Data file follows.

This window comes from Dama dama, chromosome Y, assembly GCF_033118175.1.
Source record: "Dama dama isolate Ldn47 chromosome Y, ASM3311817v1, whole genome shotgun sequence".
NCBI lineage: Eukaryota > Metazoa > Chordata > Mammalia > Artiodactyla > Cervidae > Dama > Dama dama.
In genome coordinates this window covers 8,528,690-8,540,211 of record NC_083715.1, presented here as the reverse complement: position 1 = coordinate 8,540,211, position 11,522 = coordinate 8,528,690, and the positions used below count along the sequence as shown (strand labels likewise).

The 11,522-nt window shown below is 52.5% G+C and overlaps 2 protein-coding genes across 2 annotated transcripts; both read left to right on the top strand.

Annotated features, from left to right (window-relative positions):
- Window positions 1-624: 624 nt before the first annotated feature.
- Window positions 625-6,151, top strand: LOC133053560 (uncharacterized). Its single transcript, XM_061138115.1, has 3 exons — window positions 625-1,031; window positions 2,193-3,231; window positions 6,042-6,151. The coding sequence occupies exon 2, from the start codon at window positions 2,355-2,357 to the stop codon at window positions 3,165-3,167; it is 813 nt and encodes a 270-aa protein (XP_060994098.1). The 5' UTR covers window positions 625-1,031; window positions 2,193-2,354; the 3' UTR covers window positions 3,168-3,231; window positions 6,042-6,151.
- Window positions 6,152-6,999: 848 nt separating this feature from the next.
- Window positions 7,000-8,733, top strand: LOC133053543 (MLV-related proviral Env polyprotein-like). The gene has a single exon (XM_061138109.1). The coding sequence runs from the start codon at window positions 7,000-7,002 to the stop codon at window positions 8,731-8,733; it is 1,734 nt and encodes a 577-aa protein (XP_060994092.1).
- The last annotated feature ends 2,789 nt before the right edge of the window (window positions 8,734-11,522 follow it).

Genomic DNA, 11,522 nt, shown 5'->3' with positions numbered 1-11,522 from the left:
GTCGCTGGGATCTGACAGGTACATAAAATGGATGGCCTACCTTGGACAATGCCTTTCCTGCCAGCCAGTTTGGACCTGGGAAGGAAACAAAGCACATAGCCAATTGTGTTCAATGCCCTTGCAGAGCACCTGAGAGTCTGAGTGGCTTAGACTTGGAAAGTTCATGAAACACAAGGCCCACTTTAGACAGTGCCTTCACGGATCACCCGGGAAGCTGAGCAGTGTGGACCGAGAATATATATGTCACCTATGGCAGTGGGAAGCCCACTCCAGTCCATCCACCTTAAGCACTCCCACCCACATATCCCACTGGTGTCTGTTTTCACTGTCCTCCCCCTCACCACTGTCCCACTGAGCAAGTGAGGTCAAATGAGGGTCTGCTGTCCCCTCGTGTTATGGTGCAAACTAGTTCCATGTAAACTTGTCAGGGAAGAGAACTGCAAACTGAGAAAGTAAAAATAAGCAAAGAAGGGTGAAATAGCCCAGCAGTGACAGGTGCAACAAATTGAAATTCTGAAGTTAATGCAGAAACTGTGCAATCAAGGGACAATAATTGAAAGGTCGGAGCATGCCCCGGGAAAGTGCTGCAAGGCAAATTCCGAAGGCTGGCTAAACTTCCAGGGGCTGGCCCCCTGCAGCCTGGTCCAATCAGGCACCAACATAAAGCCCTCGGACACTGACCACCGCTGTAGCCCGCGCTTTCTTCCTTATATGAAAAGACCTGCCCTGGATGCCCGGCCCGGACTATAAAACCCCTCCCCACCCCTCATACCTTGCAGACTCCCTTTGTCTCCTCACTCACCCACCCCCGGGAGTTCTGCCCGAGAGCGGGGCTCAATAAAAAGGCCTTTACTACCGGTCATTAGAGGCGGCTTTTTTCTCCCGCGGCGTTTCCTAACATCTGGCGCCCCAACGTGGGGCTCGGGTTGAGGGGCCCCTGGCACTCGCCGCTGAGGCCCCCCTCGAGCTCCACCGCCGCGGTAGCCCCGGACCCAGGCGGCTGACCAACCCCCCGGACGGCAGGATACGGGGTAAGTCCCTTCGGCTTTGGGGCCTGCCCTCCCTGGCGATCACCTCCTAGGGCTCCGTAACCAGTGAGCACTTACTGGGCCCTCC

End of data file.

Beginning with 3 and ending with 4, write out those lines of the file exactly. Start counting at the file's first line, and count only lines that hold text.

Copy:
NCBI lineage: Eukaryota > Metazoa > Chordata > Mammalia > Artiodactyla > Cervidae > Dama > Dama dama.
In genome coordinates this window covers 8,528,690-8,540,211 of record NC_083715.1, presented here as the reverse complement: position 1 = coordinate 8,540,211, position 11,522 = coordinate 8,528,690, and the positions used below count along the sequence as shown (strand labels likewise).